THE afternoon tea ritual has been enjoying a renaissance over recent years - and its revival has been the saviour of many eating establishments.

Classic, retro, vintage or alternative, there are now many takes on the afternoon tea experience, with Cumbrian cafes, hotels and restaurants eagerly getting in board.

This week I partook of a classic afternoon tea at the Ryebeck Hotel in Bowness, in the company of 21 other women. Invited along as a guest of Barrow Inner Wheel, I arrived at the Ryebeck eager to see how this popular country house hotel went about its afternoon tea service.

The hotel itself is a classic Arts and Crafts Lake District house (I'd put money on its being a Pattinson house), with views over Windermere and a large conservatory extension which serves as the main dining room.

After assembling in one of the drawings rooms, we were ushered into the conservatory where tea was served and where we were waited on by two suave young men from Eastern Europe (the hotel appears to be largely staffed by young Europeans), who danced attendance on us throughout the afternoon.

My dining chair was less than comfortable - maybe it was just mine but the wooden frame was digging in through the upholstery and I seemed to be at the wrong height to the table.

Pots of tea and coffee were first to arrive, followed by large platters of classic afternoon tea sandwiches: the standard range of egg and cress, smoked salmon, ham, and cucumber and cream cheese. For the thickness of the very fresh bread, the fillings could have been a little deeper but they were all tasty, dainty and crustless.

Unfortunately, the arrival of the drinks and sandwiches coincided with someone deciding some background musak would be needed in the conservatory. It wasn't. Twenty two women with platters of cakes and sandwiches in front of them don't need ghastly and intrusive music to jolly the occasion along - and after consultation with madam president a request was made to one of the waiters to switch the music off.

Now, in many establishments, the staff will sometimes bluster that such a request can't be met. Even turning the music down seems to present logistical impossibilities in some places. But the staff at the Ryebeck were no match for the Inner Wheelers - and the musical din disappeared pronto. Hurrah.

Loud and inappropriate music is one of my pet hates when dining out; and all too often it seems to be inflicted upon the customers for the enjoyment of the staff.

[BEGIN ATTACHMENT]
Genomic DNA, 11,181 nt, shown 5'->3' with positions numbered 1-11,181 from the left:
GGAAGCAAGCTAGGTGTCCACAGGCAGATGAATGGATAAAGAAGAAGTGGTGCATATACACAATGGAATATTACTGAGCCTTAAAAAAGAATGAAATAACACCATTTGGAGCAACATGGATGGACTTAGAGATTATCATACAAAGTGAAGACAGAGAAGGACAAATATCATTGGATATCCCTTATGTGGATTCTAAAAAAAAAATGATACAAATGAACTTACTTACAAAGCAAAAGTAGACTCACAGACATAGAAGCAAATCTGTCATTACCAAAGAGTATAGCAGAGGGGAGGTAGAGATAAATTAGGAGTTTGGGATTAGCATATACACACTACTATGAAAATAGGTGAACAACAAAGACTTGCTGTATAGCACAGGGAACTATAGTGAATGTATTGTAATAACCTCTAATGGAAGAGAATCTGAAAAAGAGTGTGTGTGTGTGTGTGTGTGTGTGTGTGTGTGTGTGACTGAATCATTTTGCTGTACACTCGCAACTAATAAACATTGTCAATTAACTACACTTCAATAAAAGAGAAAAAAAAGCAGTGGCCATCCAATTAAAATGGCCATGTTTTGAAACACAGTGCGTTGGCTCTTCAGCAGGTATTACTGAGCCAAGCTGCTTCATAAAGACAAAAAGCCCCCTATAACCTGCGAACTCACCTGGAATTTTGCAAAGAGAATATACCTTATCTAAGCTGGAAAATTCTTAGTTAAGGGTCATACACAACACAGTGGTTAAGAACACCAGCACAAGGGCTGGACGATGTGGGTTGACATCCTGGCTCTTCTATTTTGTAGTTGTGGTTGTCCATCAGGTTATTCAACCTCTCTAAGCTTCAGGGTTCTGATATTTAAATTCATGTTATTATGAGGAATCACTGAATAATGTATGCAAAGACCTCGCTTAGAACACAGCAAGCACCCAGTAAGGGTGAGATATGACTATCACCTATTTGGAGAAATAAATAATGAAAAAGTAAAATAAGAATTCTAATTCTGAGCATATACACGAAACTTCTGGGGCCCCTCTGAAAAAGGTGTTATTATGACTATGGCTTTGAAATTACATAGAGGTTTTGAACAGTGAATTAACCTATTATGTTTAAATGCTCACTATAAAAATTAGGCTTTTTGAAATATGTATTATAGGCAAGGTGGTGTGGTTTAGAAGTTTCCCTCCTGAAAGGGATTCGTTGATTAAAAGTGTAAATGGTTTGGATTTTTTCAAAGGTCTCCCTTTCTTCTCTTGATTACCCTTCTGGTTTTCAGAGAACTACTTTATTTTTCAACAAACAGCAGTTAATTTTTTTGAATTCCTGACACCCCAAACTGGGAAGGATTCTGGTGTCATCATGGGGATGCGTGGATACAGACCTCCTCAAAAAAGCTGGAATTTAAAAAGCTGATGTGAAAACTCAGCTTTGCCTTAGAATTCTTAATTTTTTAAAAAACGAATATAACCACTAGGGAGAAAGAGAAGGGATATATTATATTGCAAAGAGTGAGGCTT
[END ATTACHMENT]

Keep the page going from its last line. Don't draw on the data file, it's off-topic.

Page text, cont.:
Thankfully, the Ryebeck takes a more practical stance, and the music was ditched with good grace.

The sweet element of our afternoon tea comprised delicious fresh scones with plenty of the requisite jam and clotted cream; diddy squares of chocolate brownies; fresh fruit tartlets with creme patisserie; banana muffins; and individual jars of what I think were mango possets, adorned with chopped nectarines.

All of which were lovely, except the tartlet pastry which was hard and bland. I particularly liked the light-as-a-feather banana muffins.

Teapots and coffee jugs were replenished throughout and jugs of iced water were brought out, as by this time the conservatory was very hot.

Luckily, the weather had broken and the sun wasn't in attendance, otherwise that conservatory may well have been like an oven.

Tea consumed, some of us spilled out on to the spacious terrace to get some fresh air and to enjoy the views from the Ryebeck gardens. As an arborophile it pains me to say that some of the trees marred the view a little - but some judicious pruning would soon restore the lake view to its full glory.

This was my second visit to the Ryebeck. The first took place for dinner on a wild and windy night, so I had been interested to see the hotel in the daytime.

It's a lovely building of classic Lakeland style. Inside, it falls between classic country house and boutique hotel; and for my money, I'd decide which of the two it should be - and go for that in terms of decor. At the moment it's not quite fully one or the other, and as a result it lacks a certain cohesion.

However, the food is good (afternoon tea here is a very reasonable £17.50), the setting beautiful and the service friendly. The Inner Wheelers had certainly enjoyed a convivial afternoon at the Ryebeck, as I had, too.


Food 3.5

Service 4

Atmosphere 3.5

Value 4


Classic afternoon tea experience

Friendly staff

Lake views


Dining chairs uncomfortable

Interior needs more of a wow factor